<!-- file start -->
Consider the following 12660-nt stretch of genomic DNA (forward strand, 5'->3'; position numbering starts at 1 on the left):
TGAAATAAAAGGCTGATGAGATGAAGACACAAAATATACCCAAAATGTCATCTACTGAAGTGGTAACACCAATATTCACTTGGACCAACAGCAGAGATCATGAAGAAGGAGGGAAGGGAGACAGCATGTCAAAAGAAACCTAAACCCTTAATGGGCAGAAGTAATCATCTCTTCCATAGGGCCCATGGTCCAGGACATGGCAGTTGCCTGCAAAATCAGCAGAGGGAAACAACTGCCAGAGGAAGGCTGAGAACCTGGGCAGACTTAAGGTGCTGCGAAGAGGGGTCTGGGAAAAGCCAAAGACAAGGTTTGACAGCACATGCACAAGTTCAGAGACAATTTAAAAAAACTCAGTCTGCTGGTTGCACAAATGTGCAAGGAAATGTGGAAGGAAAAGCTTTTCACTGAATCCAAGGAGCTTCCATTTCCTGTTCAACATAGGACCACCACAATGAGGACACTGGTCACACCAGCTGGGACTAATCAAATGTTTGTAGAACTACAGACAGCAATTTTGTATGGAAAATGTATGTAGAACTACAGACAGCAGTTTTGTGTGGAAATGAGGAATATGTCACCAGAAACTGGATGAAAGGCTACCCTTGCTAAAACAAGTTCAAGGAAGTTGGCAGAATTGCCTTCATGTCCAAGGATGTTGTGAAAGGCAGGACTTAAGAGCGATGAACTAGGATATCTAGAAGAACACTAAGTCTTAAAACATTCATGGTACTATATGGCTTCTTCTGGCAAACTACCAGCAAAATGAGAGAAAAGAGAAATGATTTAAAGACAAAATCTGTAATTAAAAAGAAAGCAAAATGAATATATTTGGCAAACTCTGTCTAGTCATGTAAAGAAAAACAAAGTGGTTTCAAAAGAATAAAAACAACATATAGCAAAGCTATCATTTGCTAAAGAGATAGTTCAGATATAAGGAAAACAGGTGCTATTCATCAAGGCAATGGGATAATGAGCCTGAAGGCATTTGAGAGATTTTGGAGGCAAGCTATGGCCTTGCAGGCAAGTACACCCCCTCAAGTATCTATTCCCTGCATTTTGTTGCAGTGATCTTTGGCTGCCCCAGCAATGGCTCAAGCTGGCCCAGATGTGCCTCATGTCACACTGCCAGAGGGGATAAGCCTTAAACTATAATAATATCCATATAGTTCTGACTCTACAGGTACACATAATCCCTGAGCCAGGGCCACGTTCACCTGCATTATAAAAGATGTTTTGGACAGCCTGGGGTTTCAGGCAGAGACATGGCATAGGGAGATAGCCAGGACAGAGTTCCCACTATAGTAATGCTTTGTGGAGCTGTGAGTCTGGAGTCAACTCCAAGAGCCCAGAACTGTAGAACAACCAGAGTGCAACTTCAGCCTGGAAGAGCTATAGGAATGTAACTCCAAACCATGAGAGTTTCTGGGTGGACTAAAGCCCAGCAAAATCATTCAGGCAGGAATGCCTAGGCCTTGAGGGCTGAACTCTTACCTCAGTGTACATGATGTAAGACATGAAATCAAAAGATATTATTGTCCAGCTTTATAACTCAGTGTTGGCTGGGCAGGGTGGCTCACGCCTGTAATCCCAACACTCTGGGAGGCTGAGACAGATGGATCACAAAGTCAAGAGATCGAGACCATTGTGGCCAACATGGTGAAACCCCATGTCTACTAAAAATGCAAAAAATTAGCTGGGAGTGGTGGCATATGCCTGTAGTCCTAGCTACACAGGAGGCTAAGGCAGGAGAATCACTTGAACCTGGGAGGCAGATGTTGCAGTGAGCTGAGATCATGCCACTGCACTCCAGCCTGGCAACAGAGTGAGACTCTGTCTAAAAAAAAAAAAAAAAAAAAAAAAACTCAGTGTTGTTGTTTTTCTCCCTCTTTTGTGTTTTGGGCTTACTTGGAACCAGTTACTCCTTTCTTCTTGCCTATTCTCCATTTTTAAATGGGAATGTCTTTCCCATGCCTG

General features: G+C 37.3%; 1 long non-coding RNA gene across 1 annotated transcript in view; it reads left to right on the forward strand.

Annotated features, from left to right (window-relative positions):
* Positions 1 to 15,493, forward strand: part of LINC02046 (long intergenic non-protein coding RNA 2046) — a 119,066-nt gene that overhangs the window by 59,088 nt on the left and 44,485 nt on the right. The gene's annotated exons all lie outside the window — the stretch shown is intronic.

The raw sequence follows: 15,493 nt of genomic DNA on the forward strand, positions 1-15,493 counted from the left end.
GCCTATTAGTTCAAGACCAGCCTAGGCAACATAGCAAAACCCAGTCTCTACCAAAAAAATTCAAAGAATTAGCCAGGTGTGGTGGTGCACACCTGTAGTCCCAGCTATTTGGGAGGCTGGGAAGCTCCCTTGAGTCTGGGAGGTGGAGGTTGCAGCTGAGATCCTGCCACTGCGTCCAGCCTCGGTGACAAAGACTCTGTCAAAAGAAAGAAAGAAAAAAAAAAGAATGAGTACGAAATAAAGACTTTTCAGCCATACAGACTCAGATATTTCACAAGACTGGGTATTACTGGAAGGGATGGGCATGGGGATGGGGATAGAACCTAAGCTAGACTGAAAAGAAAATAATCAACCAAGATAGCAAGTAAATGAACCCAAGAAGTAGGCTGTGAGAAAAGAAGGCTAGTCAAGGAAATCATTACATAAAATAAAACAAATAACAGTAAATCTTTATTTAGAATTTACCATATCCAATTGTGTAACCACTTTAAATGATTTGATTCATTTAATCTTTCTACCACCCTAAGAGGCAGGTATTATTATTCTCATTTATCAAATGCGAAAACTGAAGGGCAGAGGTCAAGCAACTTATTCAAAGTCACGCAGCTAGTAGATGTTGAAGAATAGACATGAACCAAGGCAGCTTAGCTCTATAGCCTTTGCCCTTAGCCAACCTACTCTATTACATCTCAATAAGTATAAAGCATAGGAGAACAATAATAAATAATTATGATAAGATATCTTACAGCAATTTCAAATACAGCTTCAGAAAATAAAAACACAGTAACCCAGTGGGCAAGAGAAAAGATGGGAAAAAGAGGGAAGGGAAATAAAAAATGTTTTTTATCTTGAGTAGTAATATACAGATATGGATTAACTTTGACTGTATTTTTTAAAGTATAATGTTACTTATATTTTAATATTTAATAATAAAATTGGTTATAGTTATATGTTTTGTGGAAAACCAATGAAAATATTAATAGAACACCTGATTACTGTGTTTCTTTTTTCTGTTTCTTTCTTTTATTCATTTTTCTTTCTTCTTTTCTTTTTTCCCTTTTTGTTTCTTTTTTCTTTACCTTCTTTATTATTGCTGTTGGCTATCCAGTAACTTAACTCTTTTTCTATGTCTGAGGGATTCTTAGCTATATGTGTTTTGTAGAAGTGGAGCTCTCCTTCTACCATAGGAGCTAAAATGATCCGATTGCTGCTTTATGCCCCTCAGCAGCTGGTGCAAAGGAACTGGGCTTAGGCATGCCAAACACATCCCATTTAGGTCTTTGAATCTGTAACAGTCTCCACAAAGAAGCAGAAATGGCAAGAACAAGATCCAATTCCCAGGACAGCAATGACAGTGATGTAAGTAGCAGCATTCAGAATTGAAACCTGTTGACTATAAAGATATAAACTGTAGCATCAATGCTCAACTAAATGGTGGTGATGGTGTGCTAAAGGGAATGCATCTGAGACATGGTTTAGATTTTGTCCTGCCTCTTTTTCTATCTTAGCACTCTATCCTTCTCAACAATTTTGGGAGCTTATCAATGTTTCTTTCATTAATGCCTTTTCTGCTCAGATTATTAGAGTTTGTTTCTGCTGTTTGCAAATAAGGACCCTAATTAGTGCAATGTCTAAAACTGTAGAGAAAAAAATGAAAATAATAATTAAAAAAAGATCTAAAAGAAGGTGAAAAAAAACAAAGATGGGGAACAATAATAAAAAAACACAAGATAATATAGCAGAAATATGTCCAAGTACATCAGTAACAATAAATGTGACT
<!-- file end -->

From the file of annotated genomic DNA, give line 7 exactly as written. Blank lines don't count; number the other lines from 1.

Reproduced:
GCCTATTAGTTCAAGACCAGCCTAGGCAACATAGCAAAACCCAGTCTCTACCAAAAAAATTCAAAGAATTAGCCAGGTGTGGTGGTGCACACCTGTAGTCCCAGCTATTTGGGAGGCTGGGAAGCTCCCTTGAGTCTGGGAGGTGGAGGTTGCAGCTGAGATCCTGCCACTGCGTCCAGCCTCGGTGACAAAGACTCTGTCAAAAGAAAGAAAGAAAAAAAAAAGAATGAGTACGAAATAAAGACTTTTCAGCCATACAGACTCAGATATTTCACAAGACTGGGTATTACTGGAAGGGATGGGCATGGGGATGGGGATAGAACCTAAGCTAGACTGAAAAGAAAATAATCAACCAAGATAGCAAGTAAATGAACCCAAGAAGTAGGCTGTGAGAAAAGAAGGCTAGTCAAGGAAATCATTACATAAAATAAAACAAATAACAGTAAATCTTTATTTAGAATTTACCATATCCAATTGTGTAACCACTTTAAATGATTTGATTCATTTAATCTTTCTACCACCCTAAGAGGCAGGTATTATTATTCTCATTTATCAAATGCGAAAACTGAAGGGCAGAGGTCAAGCAACTTATTCAAAGTCACGCAGCTAGTAGATGTTGAAGAATAGACATGAACCAAGGCAGCTTAGCTCTATAGCCTTTGCCCTTAGCCAACCTACTCTATTACATCTCAATAAGTATAAAGCATAGGAGAACAATAATAAATAATTATGATAAGATATCTTACAGCAATTTCAAATACAGCTTCAGAAAATAAAAACACAGTAACCCAGTGGGCAAGAGAAAAGATGGGAAAAAGAGGGAAGGGAAATAAAAAATGTTTTTTATCTTGAGTAGTAATATACAGATATGGATTAACTTTGACTGTATTTTTTAAAGTATAATGTTACTTATATTTTAATATTTAATAATAAAATTGGTTATAGTTATATGTTTTGTGGAAAACCAATGAAAATATTAATAGAACACCTGATTACTGTGTTTCTTTTTTCTGTTTCTTTCTTTTATTCATTTTTCTTTCTTCTTTTCTTTTTTCCCTTTTTGTTTCTTTTTTCTTTACCTTCTTTATTATTGCTGTTGGCTATCCAGTAACTTAACTCTTTTTCTATGTCTGAGGGATTCTTAGCTATATGTGTTTTGTAGAAGTGGAGCTCTCCTTCTACCATAGGAGCTAAAATGATCCGATTGCTGCTTTATGCCCCTCAGCAGCTGGTGCAAAGGAACTGGGCTTAGGCATGCCAAACACATCCCATTTAGGTCTTTGAATCTGTAACAGTCTCCACAAAGAAGCAGAAATGGCAAGAACAAGATCCAATTCCCAGGACAGCAATGACAGTGATGTAAGTAGCAGCATTCAGAATTGAAACCTGTTGACTATAAAGATATAAACTGTAGCATCAATGCTCAACTAAATGGTGGTGATGGTGTGCTAAAGGGAATGCATCTGAGACATGGTTTAGATTTTGTCCTGCCTCTTTTTCTATCTTAGCACTCTATCCTTCTCAACAATTTTGGGAGCTTATCAATGTTTCTTTCATTAATGCCTTTTCTGCTCAGATTATTAGAGTTTGTTTCTGCTGTTTGCAAATAAGGACCCTAATTAGTGCAATGTCTAAAACTGTAGAGAAAAAAATGAAAATAATAATTAAAAAAAGATCTAAAAGAAGGTGAAAAAAAACAAAGATGGGGAACAATAATAAAAAAACACAAGATAATATAGCAGAAATATGTCCAAGTACATCAGTAACAATAAATGTGACT